An infant born to a 25-year-old female develops vomiting and lethargy several days after birth. Physical examination reveals hypertonicity and muscle rigidity. The mother also notices an odor of burnt sugar in her diapers. Which of the following amino acids should most likely be restricted in this infant’s diet:
Ans. C. Leucine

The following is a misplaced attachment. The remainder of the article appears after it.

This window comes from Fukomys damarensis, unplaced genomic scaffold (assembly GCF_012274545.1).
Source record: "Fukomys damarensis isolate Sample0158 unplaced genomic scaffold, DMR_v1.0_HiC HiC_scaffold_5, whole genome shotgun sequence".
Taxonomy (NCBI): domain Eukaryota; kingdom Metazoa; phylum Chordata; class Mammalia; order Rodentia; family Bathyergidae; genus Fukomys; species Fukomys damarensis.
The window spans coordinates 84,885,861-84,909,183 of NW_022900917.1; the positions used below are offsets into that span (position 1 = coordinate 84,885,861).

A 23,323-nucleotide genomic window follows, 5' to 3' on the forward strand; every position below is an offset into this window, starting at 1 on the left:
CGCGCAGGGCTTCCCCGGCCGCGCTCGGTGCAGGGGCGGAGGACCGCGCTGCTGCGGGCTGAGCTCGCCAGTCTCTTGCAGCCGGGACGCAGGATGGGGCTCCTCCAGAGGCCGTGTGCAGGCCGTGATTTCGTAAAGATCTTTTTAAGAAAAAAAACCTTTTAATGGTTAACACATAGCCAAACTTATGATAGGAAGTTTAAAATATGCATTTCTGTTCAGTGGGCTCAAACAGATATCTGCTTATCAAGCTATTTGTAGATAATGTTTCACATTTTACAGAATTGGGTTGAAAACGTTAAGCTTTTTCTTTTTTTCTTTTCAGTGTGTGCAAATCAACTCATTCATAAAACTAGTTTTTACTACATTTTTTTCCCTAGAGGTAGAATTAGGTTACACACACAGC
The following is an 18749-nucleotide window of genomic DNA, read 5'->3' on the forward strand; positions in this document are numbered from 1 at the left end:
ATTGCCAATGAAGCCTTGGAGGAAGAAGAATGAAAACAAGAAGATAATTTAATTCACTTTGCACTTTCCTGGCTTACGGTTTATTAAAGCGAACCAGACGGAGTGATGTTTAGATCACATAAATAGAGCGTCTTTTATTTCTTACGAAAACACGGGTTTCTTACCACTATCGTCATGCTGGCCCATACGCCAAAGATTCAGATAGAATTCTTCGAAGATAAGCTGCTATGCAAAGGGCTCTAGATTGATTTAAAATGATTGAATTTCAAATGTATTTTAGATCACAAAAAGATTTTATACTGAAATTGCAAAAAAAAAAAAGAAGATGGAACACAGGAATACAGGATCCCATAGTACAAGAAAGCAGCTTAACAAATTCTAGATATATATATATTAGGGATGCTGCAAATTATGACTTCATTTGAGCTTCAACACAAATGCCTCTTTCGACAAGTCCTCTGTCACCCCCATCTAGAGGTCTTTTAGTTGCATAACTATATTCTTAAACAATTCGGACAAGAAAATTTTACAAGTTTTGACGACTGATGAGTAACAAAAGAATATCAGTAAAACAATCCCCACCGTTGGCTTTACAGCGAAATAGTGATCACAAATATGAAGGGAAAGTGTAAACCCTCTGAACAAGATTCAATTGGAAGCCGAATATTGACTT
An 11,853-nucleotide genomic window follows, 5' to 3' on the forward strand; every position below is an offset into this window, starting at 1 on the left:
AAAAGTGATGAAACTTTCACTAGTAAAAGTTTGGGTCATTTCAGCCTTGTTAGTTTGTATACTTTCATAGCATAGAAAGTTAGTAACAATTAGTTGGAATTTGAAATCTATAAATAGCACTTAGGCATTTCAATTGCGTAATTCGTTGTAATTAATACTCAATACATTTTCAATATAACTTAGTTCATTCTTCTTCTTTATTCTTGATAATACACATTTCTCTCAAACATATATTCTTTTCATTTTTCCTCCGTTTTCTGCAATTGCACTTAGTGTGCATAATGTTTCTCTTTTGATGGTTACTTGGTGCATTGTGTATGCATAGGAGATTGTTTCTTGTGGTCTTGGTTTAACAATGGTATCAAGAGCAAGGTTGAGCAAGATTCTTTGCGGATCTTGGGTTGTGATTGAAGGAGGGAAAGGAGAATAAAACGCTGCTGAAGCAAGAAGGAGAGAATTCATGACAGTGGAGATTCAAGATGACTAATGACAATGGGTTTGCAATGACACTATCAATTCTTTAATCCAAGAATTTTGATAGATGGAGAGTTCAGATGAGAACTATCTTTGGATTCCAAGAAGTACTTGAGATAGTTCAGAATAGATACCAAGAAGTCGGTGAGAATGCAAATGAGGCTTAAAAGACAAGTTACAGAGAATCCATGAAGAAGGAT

The odor of urine in maple syrup urine disease (branched-chain ketonuria, or MSUD) suggests maple syrup, or burnt sugar. The biochemical defect in MSUD involves the α-ketoacid decarboxylase complex.Plasma and urinary levels of leucine, isoleucine, valine, and their α-keto acids and α-hydroxy acids (reduced α-keto acids) are elevated, but the urinary keto acids derive principally from leucine. Signs and symptoms of MSUD often include fatal ketoacidosis, neurological derangements, mental retardation, and a maple syrup odor of urine. The mechanism of toxicity is unknown. Early diagnosis by enzymatic analysis is essential to avoid brain damage and early mortality by replacing dietary protein by an amino acid mixture that lacks leucine, isoleucine, and valine. The molecular genetics of MSUD are heterogeneous. MSUD can result from mutations in the genes that encode E1α, E1β, E2, and E3. Based on the locus affected, genetic subtypes of MSUD are recognized. Type IA MSUD arises from mutations in the E1α gene, type IB in the E1β gene, type II in the E2 gene, and type III in the E3 gene.